Imagine two languages that have only these words:

Man = 1,
deer = 2, 
eat = 3,
grass = 4 

And you would form all sentences possible from these words:

Man eats deer.
Deer eats grass.
Man eats.
Deer eats.


Mensch = 5,
Gras = 6, 
isst = 7, 
Hirsch = 8

Possible german sentences:

Mensch isst Hirsch.
Hirsch isst Gras.
Mensch isst.
Hirsch isst.

How would you write a program that would figure out which words have same meaning in english and german?

It is possible.

All words get their meaning from the information in which sentences they can be used. Connection with other words define their meaning.

We need to write a program that would recognize that a word is connected to other words in the same way in both language. Then it would know those two words must have the same meaning.

If we take word "deer" (2) it has this structure in english


In german (8):


We get the same structure (pattern) in both languages: both 8 and 2 lie in first and last position, and middle word is the same in both languages, the other word is different in both languages. So we can conclude that 8=2 because both elements are connected with other elements the same way.

Maybe we just need to write a very good program for recognizing analogies and we will be on the right track to creating AI?

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    $\begingroup$ This is similar to the way that example-based machine translation systems are designed. $\endgroup$ – Anderson Green Jan 25 '18 at 8:23
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    $\begingroup$ These are advanced levels of NLP and a lot of research is going on this matter...No researcher has able to come up with a flawless theory which describe how humans develop language among themselves....So writing such programs still remain a distant dream.... According to me all the nlp programs are kind of superficial in nature $\endgroup$ – DuttaA Jan 25 '18 at 11:14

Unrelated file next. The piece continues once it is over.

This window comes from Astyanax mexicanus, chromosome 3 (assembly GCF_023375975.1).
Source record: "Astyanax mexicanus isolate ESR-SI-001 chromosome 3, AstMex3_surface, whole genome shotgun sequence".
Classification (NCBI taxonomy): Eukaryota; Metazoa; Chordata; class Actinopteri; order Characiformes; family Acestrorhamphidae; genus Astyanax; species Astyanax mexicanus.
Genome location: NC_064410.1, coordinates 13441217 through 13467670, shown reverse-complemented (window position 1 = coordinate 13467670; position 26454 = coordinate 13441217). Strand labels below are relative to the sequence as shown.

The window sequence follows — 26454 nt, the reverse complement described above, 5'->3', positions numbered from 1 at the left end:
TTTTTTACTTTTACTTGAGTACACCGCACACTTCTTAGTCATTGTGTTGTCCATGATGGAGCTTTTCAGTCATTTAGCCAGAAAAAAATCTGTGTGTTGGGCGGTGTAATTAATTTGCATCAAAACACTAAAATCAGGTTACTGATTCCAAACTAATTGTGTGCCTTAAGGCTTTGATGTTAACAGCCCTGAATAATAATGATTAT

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    $\begingroup$ Welcome to AI! My sense is that language development is partly creative, so it may require algorithms that can think abstractly in a general semantic context. Combinatorially speaking, I think you'd also need to include ["grass eats", "grass eats deer", "deer eats man"] and give a distinct value to "eats" as a verb, to distinguish from nouns (possibly this could be approached logarithmically.) You'll also have to contend with poetic constructions "Deer, man eats", etc., nonsense such as "deer eats man", and abstractions "grass eats man" (in the sense of "dust to dust", as fertilizer.) $\endgroup$ – DukeZhou Jan 25 '18 at 18:33
  • $\begingroup$ Yes, we can add all those metaphorical sentences. Basically every sentence that is syntatically correct and not total nonsense. But for the sake of simplicity I left them out. Program would work that way anyway that it would count frequency of sentences used in large amounts of texts. Your examples would have very small frequency and so connections between those words wouldn't have that much meaning for the definition of word as would frequent sentences. $\endgroup$ – Tone Škoda Jan 27 '18 at 21:56

Isn't this what already Word2Vec and other word-embedding techniques already use. You know your word by the company it keeps is an idea that has been around for some time now.

  • $\begingroup$ Never heard of it. I'll read about it. $\endgroup$ – Tone Škoda Jan 27 '18 at 22:07

For this example the function below will do: TSAI.Analogies.FindAnalogy(List ex1, List ex2, List ex3, out List ex4) ex1 is to ex2 as ex3 is to ex4. Figure out ex4.

Fill ex4 with values from ex2. For every value in ex3: find out to which positions in ex4 we have to copy this value, based on value in ex1 at the same position that was repeated in ex2.


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